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Free Content The Sustainability of Western Atlantic Bluefin Tuna: A Warm-blooded Fish in a Hot-blooded Fishery

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The Atlantic bluefin tuna, Thunnus thynnus (Linnaeus, 1758), is one of the most valuable animals in the world. Weighing as much as 700 kg and able to swim at over 90 km h−1, it is regarded by many as the consummate game fish. It is also highly esteemed among connoisseurs of sashimi, particularly in Japan where one 200 kg specimen recently commanded almost US$174,000. Not surprisingly, the bluefin tuna population in the western Atlantic has declined to a fifth of its former biomass, yet the fisheries for it remain lucrative. Some see this as a recipe for disaster reminiscent of elephant ivory and rhinoceros horns —but others see only a resilient species temporarily stymied by poor environmental conditions. Still others say the bluefin caught in the western Atlantic are part of a much larger pan-Atlantic stock and that the real problem is unregulated fishing in the eastern Atlantic. This paper discusses these and other contentious issues that govern the "sustainability" of western Atlantic bluefin tuna in today's unquenchable markets. It also examines how new technologies are being used to unveil the mysteries that for decades have enshrouded bluefin management policies in controversy.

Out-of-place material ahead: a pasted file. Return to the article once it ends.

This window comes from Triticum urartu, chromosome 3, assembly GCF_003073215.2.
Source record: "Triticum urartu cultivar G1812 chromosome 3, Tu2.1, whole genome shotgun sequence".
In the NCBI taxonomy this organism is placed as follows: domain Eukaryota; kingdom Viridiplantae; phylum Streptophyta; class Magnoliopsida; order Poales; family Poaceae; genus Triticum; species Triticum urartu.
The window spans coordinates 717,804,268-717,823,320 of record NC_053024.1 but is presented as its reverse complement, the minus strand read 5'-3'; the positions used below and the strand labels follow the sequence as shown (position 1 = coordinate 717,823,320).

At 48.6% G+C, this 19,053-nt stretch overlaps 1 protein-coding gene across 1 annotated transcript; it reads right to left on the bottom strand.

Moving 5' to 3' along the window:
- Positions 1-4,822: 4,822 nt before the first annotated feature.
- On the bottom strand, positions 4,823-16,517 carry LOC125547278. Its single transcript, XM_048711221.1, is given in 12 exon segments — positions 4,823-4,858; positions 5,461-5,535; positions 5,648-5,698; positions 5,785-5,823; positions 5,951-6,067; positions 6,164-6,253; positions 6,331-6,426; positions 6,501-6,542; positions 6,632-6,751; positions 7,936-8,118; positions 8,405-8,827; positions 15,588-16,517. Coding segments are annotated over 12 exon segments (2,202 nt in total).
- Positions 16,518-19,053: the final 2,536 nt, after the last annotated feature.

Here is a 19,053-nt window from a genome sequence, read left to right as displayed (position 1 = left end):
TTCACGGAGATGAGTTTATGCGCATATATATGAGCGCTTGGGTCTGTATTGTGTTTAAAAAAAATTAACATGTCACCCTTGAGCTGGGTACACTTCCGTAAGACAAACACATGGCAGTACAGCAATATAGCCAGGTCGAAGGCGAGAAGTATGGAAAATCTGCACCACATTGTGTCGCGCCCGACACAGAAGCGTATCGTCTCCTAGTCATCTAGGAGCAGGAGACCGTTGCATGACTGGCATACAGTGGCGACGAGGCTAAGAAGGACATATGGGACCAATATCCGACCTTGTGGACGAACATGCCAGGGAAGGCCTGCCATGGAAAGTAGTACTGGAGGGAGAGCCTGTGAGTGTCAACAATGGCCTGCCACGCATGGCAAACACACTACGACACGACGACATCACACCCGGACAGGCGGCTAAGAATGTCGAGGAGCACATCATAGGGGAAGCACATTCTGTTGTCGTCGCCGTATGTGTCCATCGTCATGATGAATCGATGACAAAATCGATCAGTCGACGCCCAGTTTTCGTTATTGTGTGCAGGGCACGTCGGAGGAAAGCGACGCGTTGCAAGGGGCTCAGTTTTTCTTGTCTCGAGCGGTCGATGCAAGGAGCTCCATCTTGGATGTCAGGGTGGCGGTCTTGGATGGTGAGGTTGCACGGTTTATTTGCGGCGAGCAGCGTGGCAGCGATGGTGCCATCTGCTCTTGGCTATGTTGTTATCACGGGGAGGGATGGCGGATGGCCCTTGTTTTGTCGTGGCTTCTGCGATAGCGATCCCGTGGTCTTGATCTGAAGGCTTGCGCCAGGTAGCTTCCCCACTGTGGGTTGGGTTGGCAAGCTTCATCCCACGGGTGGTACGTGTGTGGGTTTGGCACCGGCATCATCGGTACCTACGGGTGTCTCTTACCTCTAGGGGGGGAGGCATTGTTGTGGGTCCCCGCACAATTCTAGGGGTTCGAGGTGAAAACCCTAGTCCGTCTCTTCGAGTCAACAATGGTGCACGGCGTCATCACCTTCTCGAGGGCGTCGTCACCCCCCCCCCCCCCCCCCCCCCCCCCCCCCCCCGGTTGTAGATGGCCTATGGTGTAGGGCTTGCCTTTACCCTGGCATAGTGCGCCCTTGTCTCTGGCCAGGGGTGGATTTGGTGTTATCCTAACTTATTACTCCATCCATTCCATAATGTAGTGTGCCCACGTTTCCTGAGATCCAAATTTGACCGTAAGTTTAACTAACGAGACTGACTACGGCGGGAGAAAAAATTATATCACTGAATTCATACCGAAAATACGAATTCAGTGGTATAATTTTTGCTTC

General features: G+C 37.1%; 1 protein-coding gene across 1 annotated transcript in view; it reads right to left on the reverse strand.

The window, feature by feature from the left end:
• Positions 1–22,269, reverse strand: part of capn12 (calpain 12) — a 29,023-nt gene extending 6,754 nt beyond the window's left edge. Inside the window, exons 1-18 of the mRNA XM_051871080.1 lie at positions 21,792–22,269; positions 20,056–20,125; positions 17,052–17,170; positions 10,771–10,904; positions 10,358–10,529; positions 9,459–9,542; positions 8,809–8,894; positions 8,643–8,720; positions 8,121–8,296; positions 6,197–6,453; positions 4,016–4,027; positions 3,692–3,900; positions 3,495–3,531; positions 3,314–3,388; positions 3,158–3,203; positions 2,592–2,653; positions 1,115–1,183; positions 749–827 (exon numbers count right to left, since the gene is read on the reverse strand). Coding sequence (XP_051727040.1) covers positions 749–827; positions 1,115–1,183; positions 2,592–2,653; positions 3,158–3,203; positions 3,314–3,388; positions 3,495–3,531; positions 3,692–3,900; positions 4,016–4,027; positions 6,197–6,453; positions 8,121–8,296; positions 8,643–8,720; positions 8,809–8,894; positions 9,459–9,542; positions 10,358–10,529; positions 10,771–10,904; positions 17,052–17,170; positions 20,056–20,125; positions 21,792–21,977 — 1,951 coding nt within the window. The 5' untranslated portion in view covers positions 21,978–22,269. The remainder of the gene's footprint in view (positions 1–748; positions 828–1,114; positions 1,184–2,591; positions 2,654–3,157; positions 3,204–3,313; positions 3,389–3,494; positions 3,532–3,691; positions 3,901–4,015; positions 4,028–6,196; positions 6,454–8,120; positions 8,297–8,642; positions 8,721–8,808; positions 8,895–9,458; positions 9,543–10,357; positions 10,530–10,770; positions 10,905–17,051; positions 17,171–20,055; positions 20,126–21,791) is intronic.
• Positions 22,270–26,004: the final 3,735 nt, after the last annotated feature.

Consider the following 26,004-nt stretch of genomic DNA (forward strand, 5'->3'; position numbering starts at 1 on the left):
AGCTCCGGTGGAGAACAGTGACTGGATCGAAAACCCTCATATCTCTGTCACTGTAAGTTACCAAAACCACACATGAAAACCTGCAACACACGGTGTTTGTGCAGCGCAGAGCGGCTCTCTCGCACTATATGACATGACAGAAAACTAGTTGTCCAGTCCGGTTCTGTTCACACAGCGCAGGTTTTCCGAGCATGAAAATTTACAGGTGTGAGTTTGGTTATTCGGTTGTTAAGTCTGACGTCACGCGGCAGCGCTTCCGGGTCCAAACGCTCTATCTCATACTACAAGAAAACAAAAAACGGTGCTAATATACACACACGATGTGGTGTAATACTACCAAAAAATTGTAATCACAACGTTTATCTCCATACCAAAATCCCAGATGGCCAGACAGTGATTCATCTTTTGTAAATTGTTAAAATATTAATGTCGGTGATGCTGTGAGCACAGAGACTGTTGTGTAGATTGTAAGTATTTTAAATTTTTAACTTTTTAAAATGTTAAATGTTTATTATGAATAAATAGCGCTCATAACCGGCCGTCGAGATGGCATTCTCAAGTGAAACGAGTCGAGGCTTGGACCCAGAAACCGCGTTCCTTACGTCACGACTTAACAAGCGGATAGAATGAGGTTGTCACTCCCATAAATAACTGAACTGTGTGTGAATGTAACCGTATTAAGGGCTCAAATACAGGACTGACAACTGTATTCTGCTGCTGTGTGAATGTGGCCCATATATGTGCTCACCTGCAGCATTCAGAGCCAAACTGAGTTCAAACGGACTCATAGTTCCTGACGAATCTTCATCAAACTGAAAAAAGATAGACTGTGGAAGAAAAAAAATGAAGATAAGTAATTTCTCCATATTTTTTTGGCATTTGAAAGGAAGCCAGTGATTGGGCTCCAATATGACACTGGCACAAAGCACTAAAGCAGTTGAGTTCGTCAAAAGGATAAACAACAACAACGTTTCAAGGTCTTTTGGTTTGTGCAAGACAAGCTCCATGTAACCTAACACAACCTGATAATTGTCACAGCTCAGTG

Document Type: Research Article

Publication date: April 1, 2005

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  • The Bulletin of Marine Science is dedicated to the dissemination of high quality research from the world's oceans. All aspects of marine science are treated by the Bulletin of Marine Science, including papers in marine biology, biological oceanography, fisheries, marine affairs, applied marine physics, marine geology and geophysics, marine and atmospheric chemistry, and meteorology and physical oceanography.
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